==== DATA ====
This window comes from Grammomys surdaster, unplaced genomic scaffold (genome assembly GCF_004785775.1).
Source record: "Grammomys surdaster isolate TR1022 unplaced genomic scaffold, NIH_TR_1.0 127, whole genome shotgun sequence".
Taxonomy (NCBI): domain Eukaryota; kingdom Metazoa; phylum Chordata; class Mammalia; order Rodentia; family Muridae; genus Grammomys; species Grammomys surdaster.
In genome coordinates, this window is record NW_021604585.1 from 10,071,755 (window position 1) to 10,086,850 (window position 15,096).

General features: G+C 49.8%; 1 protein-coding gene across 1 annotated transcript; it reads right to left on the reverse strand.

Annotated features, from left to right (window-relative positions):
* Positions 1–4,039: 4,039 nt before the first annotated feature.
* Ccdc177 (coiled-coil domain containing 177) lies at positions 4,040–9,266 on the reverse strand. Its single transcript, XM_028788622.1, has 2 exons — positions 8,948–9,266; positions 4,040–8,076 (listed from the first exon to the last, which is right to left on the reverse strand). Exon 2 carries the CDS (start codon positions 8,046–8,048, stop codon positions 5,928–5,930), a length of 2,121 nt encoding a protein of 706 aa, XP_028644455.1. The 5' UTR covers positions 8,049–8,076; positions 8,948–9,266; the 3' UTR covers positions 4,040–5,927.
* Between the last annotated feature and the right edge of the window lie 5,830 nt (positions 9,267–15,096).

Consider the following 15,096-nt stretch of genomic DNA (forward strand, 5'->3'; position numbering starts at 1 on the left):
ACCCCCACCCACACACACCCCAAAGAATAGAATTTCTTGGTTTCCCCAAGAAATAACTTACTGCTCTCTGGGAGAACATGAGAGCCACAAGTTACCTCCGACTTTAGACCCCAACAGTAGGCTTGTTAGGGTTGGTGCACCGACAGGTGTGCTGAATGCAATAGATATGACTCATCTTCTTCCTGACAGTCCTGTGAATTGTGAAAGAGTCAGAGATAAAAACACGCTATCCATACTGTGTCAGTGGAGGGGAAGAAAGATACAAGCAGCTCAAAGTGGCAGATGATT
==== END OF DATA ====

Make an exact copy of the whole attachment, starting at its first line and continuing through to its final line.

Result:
This window comes from Grammomys surdaster, unplaced genomic scaffold (genome assembly GCF_004785775.1).
Source record: "Grammomys surdaster isolate TR1022 unplaced genomic scaffold, NIH_TR_1.0 127, whole genome shotgun sequence".
Taxonomy (NCBI): domain Eukaryota; kingdom Metazoa; phylum Chordata; class Mammalia; order Rodentia; family Muridae; genus Grammomys; species Grammomys surdaster.
In genome coordinates, this window is record NW_021604585.1 from 10,071,755 (window position 1) to 10,086,850 (window position 15,096).

General features: G+C 49.8%; 1 protein-coding gene across 1 annotated transcript; it reads right to left on the reverse strand.

Annotated features, from left to right (window-relative positions):
* Positions 1–4,039: 4,039 nt before the first annotated feature.
* Ccdc177 (coiled-coil domain containing 177) lies at positions 4,040–9,266 on the reverse strand. Its single transcript, XM_028788622.1, has 2 exons — positions 8,948–9,266; positions 4,040–8,076 (listed from the first exon to the last, which is right to left on the reverse strand). Exon 2 carries the CDS (start codon positions 8,046–8,048, stop codon positions 5,928–5,930), a length of 2,121 nt encoding a protein of 706 aa, XP_028644455.1. The 5' UTR covers positions 8,049–8,076; positions 8,948–9,266; the 3' UTR covers positions 4,040–5,927.
* Between the last annotated feature and the right edge of the window lie 5,830 nt (positions 9,267–15,096).

Consider the following 15,096-nt stretch of genomic DNA (forward strand, 5'->3'; position numbering starts at 1 on the left):
ACCCCCACCCACACACACCCCAAAGAATAGAATTTCTTGGTTTCCCCAAGAAATAACTTACTGCTCTCTGGGAGAACATGAGAGCCACAAGTTACCTCCGACTTTAGACCCCAACAGTAGGCTTGTTAGGGTTGGTGCACCGACAGGTGTGCTGAATGCAATAGATATGACTCATCTTCTTCCTGACAGTCCTGTGAATTGTGAAAGAGTCAGAGATAAAAACACGCTATCCATACTGTGTCAGTGGAGGGGAAGAAAGATACAAGCAGCTCAAAGTGGCAGATGATT